The relationship between Jaruzelski and the Pope is one of Tad Szulc's major themes. Himself of Polish-Jewish extraction, he is very strong on the Polish background. Karol Wojtyla's mother died when he was eight, his brother when he was 11, his father just before he was 21. Pope John Paul II has many characteristics of an orphan: he listens widely, hears few and decides alone.
Wojtyla's election as the first non-Italian Pope for four and a half centuries came at the 1978 conclave after deadlock between the two leading Italian contenders. Cardinal Konig, Archbishop of Vienna, was a king- maker, but had little idea of what sort of king he was making. The Polish romantic poet, Juliusz Slowacki, forecast a Slavic Pope who would not, Italian-style, shrink from battle, but would mount the battlements and face the sword. Karol Wojtyla was familiar with that prophecy.
The first battle was with Communism. Szulc seems, at one point, to suggest that he agrees with those who believe the Pope's return to his homeland in 1979 did little to alter the situation in Poland fundamentally, and that the Polish rebellion which gave birth to Solidarity, the only free trade union in the Eastern bloc, would have occurred in any case. But much else in the book points to the opposite conclusion.
The second battle - with "savage" or "radical" capitalism, as Szulc terms it - is still going on. At one point, American right-wingers were so alarmed at the social doctrine being preached from the Vatican that they went there to protest. They are happier now, but Szulc does not believe that the Pope has softened. Nor, certainly, has he softened in his onslaught against the ethical relativism of the democracies, in which he sees the next great enemy of the human family's future. It looks as hard a battle as that against Communism, but this Pope has the power to make headway where all seems blocked.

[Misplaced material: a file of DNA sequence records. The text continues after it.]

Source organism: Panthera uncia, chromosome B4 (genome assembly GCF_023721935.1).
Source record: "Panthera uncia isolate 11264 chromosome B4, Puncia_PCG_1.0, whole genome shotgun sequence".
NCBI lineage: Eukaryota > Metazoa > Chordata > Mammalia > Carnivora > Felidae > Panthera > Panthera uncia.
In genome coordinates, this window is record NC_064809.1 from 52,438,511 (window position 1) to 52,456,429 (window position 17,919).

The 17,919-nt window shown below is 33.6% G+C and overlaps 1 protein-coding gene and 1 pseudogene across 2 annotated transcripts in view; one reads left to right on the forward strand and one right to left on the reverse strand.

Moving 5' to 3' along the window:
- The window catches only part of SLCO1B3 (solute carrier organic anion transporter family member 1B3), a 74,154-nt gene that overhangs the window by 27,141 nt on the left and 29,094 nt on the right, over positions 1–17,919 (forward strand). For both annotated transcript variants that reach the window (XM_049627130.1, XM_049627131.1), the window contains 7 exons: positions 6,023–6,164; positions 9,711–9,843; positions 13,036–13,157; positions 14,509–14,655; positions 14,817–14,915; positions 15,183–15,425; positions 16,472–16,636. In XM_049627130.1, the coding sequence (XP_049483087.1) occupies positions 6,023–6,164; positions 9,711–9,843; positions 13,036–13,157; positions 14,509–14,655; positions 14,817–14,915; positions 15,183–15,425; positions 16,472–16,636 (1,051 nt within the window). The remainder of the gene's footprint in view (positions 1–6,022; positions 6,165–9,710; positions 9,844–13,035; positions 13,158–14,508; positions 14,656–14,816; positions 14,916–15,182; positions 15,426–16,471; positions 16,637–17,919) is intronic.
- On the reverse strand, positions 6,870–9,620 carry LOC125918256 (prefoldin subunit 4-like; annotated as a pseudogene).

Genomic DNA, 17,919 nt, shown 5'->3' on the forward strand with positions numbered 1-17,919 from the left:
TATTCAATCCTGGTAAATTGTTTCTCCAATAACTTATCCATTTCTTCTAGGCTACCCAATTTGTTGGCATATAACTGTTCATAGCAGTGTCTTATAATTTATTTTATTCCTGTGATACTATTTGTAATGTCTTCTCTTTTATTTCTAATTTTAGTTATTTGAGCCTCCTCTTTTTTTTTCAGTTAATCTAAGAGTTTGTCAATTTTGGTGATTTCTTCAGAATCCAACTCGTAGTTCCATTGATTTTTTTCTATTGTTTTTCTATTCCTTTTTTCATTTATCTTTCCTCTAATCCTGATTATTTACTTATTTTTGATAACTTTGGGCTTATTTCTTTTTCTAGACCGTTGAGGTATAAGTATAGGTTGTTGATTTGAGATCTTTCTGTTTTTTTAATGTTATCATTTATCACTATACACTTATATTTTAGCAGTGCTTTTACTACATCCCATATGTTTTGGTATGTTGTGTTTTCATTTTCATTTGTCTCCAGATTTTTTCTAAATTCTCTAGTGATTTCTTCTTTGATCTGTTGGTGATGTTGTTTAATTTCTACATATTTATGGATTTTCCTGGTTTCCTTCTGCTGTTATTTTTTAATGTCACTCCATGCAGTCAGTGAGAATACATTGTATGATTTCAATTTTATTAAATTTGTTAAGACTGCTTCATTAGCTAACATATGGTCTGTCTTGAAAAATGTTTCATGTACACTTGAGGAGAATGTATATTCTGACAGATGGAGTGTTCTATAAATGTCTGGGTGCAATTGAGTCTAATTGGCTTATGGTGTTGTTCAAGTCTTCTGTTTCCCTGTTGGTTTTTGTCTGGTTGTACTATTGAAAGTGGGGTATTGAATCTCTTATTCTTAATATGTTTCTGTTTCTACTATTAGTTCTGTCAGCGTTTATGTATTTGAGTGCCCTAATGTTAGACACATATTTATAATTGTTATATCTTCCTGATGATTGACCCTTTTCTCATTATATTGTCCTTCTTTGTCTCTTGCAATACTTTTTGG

These matters are dealt with in the last section of the book, and inevitably Szulc's treatment of them is more scrappy. The same applies to his coverage of the other battle Pope John Paul has been fighting, against the liberal elements in his own church. Szulc does not go deeply into the theological and philosophical arguments, but as a detached observer his sympathies are not with the Pope here. He sees that the key principle of collegiality affirmed by Vatican II, Pope John's reforming council - that the Pope governs with the bishops as the head of a college - has in effect been set aside.
One of Szulc's revelations, though probably overstated, is the extent to which Karol Wojtyla influenced Pope Paul VI's decision to reaffirm in 1968 the ban on contraception. What Szulc fails to point out is that Wojtyla did not attend a single one of the meetings of the papal birth control commission, and so missed the debate which convinced almost all the conservatives on the commission that the traditional stance of the church had to change. It was the decision to set this advice wholly aside that sparked off the crisis of authority in the Catholic Church, not Pope John's council, as unidentified church sources quoted by Szulc try to suggest. There were, of course, distortions after Vatican II, as after any church council, but they were nowhere near as serious as those after Vatican I.
John Paul II is a great Pope with great flaws. Szulc's conclusion seems to be that he has been good for the world but bad for his Church. It remains to be seen whether future historians will agree.
The reviewer is editor of the `Tablet'.Reuse content